He had wrestled with the issue of obedience before. As a young monk, fresh from a rather undisciplined and directionless life, he found obedience came easily at first. As his religious life matured and his thinking on ecclesial and social questions developed, he began to chafe under the strictures placed on him. He revisited his silencing a year later: “One is faced with the very harrowing idea that in obeying one is really doing wrong and offending God. There is also a culpable silence. Silence is not an absolute, not an end in itself.” In more colloquial language, he wonders if he shouldn’t “just blast the whole thing wide open, or walk out, or tell them to jump in the lake?”
In the end, Merton did not “blast off,” at least publicly—a common phenomenon today—but he made certain his silencing was widely circulated. He also worried about complicity: “Certainly I refuse complicity. My silence is a protest and those who know me are aware of the fact. I have at least been able to write enough to make that clear. I have been able to write enough to define the meaning of my silence.”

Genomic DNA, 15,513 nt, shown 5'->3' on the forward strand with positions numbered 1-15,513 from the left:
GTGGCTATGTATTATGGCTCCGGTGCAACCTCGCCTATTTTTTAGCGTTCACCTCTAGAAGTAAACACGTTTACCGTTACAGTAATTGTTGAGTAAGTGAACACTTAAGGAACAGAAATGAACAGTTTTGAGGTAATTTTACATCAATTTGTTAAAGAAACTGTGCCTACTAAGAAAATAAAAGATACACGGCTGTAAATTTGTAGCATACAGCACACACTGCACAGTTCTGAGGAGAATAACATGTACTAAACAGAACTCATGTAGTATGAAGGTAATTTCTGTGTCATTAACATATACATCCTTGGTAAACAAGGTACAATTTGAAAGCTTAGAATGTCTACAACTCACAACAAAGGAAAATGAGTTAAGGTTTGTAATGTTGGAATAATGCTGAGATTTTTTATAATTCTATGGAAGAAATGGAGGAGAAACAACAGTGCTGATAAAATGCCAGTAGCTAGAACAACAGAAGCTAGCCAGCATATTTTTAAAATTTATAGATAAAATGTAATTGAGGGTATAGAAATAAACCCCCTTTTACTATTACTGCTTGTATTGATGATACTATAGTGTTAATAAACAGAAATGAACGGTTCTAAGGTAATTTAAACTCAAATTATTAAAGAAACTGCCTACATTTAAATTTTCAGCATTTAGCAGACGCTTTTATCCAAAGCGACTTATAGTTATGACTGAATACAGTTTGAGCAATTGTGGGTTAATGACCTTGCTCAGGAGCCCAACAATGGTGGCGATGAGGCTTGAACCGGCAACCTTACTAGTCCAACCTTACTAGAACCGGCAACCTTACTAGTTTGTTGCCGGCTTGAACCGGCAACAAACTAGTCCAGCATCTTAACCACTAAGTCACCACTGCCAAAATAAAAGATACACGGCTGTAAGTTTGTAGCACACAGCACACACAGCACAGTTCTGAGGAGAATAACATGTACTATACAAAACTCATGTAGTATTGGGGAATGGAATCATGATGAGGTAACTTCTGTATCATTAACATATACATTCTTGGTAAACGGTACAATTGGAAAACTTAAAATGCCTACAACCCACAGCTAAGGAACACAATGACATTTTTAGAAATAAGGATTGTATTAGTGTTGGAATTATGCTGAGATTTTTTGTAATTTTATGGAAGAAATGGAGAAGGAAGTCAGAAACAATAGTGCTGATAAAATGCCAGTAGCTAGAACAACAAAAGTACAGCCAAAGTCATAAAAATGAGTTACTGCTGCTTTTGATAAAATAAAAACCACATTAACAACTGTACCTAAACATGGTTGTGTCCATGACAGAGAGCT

For Merton the solution to the crisis of obedience was simply love. As for the restrictions, he described the inner faith-stance that helped him survive and continue writing:
This means accepting such limitations as may be placed on me by authorities, and not because I may or may not agree with the ostensible reasons why the limitations are imposed but out of love for God who is using these things to attain ends which I myself cannot at the moment comprehend. I know he can and will in his own good time take good care of the ones who impose limitations unjustly or unwisely.... I find no contradiction between love and obedience, and as a matter of fact it is the only sure way of transcending the limits and arbitrariness of ill-advised commands.
By the summer of 1967 the Trappists’ censorship rules had changed dramatically. Merton was informed by Paul Bourne, O.C.S.O., one of his censors in Rome, that he would no longer be required to submit his writings for censorship and that he would have “no more trouble.” Despite the fact that he had been given a permanent green light, Merton continued to submit his writings for approval until his accidental death by electrocution in 1968, following a talk on monastic spirituality at an international conference in Bangkok.
Merton’s book Peace in a Post-Christian Era was finally published, in its entirety, by Orbis Books in 2004.